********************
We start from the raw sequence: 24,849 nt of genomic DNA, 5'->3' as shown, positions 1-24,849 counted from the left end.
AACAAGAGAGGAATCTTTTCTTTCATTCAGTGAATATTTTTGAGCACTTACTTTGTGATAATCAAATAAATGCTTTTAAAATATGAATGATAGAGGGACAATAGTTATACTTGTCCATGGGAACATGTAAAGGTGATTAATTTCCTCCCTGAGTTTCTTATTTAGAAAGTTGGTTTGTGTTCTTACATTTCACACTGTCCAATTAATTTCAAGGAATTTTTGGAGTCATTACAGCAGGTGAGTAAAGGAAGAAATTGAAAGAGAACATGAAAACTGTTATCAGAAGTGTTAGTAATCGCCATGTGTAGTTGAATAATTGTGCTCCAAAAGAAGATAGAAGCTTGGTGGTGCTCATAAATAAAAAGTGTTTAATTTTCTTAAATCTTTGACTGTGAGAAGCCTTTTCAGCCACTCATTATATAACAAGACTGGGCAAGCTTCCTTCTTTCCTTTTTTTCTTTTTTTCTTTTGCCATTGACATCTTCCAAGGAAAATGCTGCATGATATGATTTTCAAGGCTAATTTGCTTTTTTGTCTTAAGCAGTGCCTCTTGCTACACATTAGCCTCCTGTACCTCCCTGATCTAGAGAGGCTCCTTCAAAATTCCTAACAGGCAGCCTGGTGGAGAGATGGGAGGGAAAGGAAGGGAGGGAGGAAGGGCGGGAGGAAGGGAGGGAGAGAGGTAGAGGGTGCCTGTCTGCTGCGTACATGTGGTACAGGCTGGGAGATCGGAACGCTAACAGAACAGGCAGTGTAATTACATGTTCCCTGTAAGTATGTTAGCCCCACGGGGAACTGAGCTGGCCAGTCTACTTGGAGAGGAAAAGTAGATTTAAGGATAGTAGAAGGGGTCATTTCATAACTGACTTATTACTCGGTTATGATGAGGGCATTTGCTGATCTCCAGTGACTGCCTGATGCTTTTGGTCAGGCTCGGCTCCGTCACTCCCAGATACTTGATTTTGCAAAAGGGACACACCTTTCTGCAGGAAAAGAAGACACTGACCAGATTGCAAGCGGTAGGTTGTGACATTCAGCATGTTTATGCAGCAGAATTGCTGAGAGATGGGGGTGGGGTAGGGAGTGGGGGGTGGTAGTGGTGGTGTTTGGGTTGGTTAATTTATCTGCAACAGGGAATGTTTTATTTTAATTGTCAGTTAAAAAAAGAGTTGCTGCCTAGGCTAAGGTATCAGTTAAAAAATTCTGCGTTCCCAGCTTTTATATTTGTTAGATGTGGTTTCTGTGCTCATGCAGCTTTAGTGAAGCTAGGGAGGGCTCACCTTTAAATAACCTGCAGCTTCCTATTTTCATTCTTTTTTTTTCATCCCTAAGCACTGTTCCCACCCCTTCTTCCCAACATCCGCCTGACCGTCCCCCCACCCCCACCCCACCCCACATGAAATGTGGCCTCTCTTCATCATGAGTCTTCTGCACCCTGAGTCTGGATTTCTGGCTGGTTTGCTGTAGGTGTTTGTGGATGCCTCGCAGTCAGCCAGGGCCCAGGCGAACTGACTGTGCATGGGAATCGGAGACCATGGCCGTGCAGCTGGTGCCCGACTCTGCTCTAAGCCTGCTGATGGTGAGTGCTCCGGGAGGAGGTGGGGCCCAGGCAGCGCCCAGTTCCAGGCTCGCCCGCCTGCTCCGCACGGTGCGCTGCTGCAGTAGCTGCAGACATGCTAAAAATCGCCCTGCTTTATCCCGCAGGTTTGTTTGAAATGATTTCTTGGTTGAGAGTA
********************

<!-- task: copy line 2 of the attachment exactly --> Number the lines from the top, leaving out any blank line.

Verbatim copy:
AACAAGAGAGGAATCTTTTCTTTCATTCAGTGAATATTTTTGAGCACTTACTTTGTGATAATCAAATAAATGCTTTTAAAATATGAATGATAGAGGGACAATAGTTATACTTGTCCATGGGAACATGTAAAGGTGATTAATTTCCTCCCTGAGTTTCTTATTTAGAAAGTTGGTTTGTGTTCTTACATTTCACACTGTCCAATTAATTTCAAGGAATTTTTGGAGTCATTACAGCAGGTGAGTAAAGGAAGAAATTGAAAGAGAACATGAAAACTGTTATCAGAAGTGTTAGTAATCGCCATGTGTAGTTGAATAATTGTGCTCCAAAAGAAGATAGAAGCTTGGTGGTGCTCATAAATAAAAAGTGTTTAATTTTCTTAAATCTTTGACTGTGAGAAGCCTTTTCAGCCACTCATTATATAACAAGACTGGGCAAGCTTCCTTCTTTCCTTTTTTTCTTTTTTTCTTTTGCCATTGACATCTTCCAAGGAAAATGCTGCATGATATGATTTTCAAGGCTAATTTGCTTTTTTGTCTTAAGCAGTGCCTCTTGCTACACATTAGCCTCCTGTACCTCCCTGATCTAGAGAGGCTCCTTCAAAATTCCTAACAGGCAGCCTGGTGGAGAGATGGGAGGGAAAGGAAGGGAGGGAGGAAGGGCGGGAGGAAGGGAGGGAGAGAGGTAGAGGGTGCCTGTCTGCTGCGTACATGTGGTACAGGCTGGGAGATCGGAACGCTAACAGAACAGGCAGTGTAATTACATGTTCCCTGTAAGTATGTTAGCCCCACGGGGAACTGAGCTGGCCAGTCTACTTGGAGAGGAAAAGTAGATTTAAGGATAGTAGAAGGGGTCATTTCATAACTGACTTATTACTCGGTTATGATGAGGGCATTTGCTGATCTCCAGTGACTGCCTGATGCTTTTGGTCAGGCTCGGCTCCGTCACTCCCAGATACTTGATTTTGCAAAAGGGACACACCTTTCTGCAGGAAAAGAAGACACTGACCAGATTGCAAGCGGTAGGTTGTGACATTCAGCATGTTTATGCAGCAGAATTGCTGAGAGATGGGGGTGGGGTAGGGAGTGGGGGGTGGTAGTGGTGGTGTTTGGGTTGGTTAATTTATCTGCAACAGGGAATGTTTTATTTTAATTGTCAGTTAAAAAAAGAGTTGCTGCCTAGGCTAAGGTATCAGTTAAAAAATTCTGCGTTCCCAGCTTTTATATTTGTTAGATGTGGTTTCTGTGCTCATGCAGCTTTAGTGAAGCTAGGGAGGGCTCACCTTTAAATAACCTGCAGCTTCCTATTTTCATTCTTTTTTTTTCATCCCTAAGCACTGTTCCCACCCCTTCTTCCCAACATCCGCCTGACCGTCCCCCCACCCCCACCCCACCCCACATGAAATGTGGCCTCTCTTCATCATGAGTCTTCTGCACCCTGAGTCTGGATTTCTGGCTGGTTTGCTGTAGGTGTTTGTGGATGCCTCGCAGTCAGCCAGGGCCCAGGCGAACTGACTGTGCATGGGAATCGGAGACCATGGCCGTGCAGCTGGTGCCCGACTCTGCTCTAAGCCTGCTGATGGTGAGTGCTCCGGGAGGAGGTGGGGCCCAGGCAGCGCCCAGTTCCAGGCTCGCCCGCCTGCTCCGCACGGTGCGCTGCTGCAGTAGCTGCAGACATGCTAAAAATCGCCCTGCTTTATCCCGCAGGTTTGTTTGAAATGATTTCTTGGTTGAGAGTA